In 1340 arable farming apparently predominated in the parish and there were few sheep. (fn. 34) In the 17th and 18th centuries sheep, cows, and pigs were kept, and crops grown included wheat, oats, peas, and tares, besides flax and hemp on the Nunnery estate c. 1690. (fn. 35) At the end of the 18th century wheat was said to yield 14, oats 16, and peas 12 bu. an acre. (fn. 36) No barley at all was returned in 1801, when wheat and oats were of almost equal importance, and peas, beans, and turnips or rape were also grown. (fn. 37) The amount of barley grown was to remain low until the 20th century. (fn. 38) Also in 1801 the parish contained 191 cattle, 164 sheep, and as many as 179 pigs. (fn. 39) Hops were evidently grown in Rusper too at some time to judge from a field name recorded south-east of the village c. 1840. (fn. 40) In 1841 there was about five times as much arable land as meadow and pasture in the tithable area of the parish; a few Sussex cattle were then bred, but again few sheep were kept. (fn. 41) Farming in 1867 was said to be backward, with many men going elsewhere to work in the hay season, at turnip hoeing, and at the harvest. (fn. 42)
Arable farming continued to predominate in the later 19th century; (fn. 43) in 1875, for instance, 456 a. of wheat and 360 a. of oats were returned, while permanent grass comprised only 511 a., 251 cattle, 74 sheep, and 121 pigs being listed. (fn. 44) During the next 30 years there was a shift to pasture farming, evidently partly in response to the rising demand for milk from neighbouring towns. Baldhorns farm had a fine Jersey herd, (fn. 45) and Carylls farm by 1899 comprised mostly pasture, with a model farmyard for dairy farming. (fn. 46) By 1909 there were 1,731 a. of permanent grass, and a much reduced acreage of arable; 381 cattle were then kept, besides 115 sheep and 198 pigs. Meanwhile orchards and market gardens grew up, again presumably to supply nearby towns. There were 4 a. of orchards and 2 a. of market gardens in 1875, and 5 a. of small fruit and 13¼ a. of orchards in 1909. (fn. 47) A firm of grape growers existed by 1887 near Lambs Green, the Rusper Vale Vineries, which continued in 1909 and later as a general nursery. In 1913 there was also a poultry farmer in the parish. (fn. 48)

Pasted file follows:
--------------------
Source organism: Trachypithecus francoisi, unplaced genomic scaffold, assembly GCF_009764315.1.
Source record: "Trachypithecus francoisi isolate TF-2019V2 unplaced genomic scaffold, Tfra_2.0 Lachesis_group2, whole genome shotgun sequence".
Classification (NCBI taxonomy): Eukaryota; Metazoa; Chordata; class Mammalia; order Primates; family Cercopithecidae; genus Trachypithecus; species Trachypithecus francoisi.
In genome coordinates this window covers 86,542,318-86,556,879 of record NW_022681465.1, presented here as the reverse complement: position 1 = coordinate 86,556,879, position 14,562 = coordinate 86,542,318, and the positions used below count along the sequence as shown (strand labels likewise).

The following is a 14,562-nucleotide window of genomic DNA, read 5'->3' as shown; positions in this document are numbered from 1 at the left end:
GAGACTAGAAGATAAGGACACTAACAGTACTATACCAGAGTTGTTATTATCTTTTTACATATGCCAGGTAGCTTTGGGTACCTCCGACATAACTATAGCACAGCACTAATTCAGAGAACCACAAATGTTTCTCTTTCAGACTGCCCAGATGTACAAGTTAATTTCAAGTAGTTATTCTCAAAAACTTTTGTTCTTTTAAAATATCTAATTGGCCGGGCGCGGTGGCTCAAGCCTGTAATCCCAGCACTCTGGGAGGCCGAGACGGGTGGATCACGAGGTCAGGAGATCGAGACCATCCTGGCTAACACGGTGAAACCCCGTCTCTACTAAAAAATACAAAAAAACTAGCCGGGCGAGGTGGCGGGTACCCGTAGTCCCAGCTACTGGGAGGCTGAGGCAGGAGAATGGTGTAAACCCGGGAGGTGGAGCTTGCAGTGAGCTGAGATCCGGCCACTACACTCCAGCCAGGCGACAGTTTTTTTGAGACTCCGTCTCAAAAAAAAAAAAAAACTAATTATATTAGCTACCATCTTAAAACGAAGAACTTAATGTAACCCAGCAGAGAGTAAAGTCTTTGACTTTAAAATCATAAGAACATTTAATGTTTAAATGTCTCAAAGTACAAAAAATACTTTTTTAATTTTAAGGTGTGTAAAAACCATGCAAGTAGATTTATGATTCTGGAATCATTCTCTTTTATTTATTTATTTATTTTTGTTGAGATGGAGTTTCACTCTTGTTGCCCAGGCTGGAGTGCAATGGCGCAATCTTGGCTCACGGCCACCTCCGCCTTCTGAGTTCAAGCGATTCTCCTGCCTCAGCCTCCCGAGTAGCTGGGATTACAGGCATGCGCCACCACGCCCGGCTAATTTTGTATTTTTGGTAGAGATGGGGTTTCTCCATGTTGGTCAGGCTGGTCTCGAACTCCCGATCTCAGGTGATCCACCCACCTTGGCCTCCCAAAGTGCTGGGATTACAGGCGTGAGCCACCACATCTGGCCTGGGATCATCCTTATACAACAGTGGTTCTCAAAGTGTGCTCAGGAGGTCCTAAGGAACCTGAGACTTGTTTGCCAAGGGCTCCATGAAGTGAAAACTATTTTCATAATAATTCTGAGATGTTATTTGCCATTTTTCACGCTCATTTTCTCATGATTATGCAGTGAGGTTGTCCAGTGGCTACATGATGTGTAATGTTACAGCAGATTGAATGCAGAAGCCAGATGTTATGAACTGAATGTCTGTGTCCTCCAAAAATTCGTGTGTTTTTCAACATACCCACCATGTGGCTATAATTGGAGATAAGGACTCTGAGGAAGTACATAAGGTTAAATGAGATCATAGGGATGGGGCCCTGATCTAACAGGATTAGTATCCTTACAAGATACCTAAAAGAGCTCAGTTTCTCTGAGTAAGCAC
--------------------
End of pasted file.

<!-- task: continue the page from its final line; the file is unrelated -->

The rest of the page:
In 1957 there were a dairy farmer, a nurseryman, and a market gardener, and in 1971 a turkey farm. (fn. 49) Grassland remained dominant in 1975, 1,389 cattle being recorded and seven farmers specializing in dairying; at the same date there were 573 pigs, a very high number, but only 69 sheep. Of 833 poultry listed half were kept for egg production, most of the rest being turkeys. The previous proportion of wheat to barley had been reversed, 291 ha. of barley being returned and 66 ha. of wheat. (fn. 50)
A water mill north of Rusper priory existed in 1537 and 1590, (fn. 51) but is not heard of later. A mill was mentioned at Normans in 1719, (fn. 52) and a windmill south of the village was recorded from 1795. (fn. 53) Millers were recorded in the early 19th century; (fn. 54) Charles Read, who held the mill in 1851, also farmed 120 a., employing 6 labourers, and was lessee of the Star inn. (fn. 55) The windmill was destroyed by fire between the early 1870s and 1896. (fn. 56) A steam miller was recorded in the parish in 1903. (fn. 57)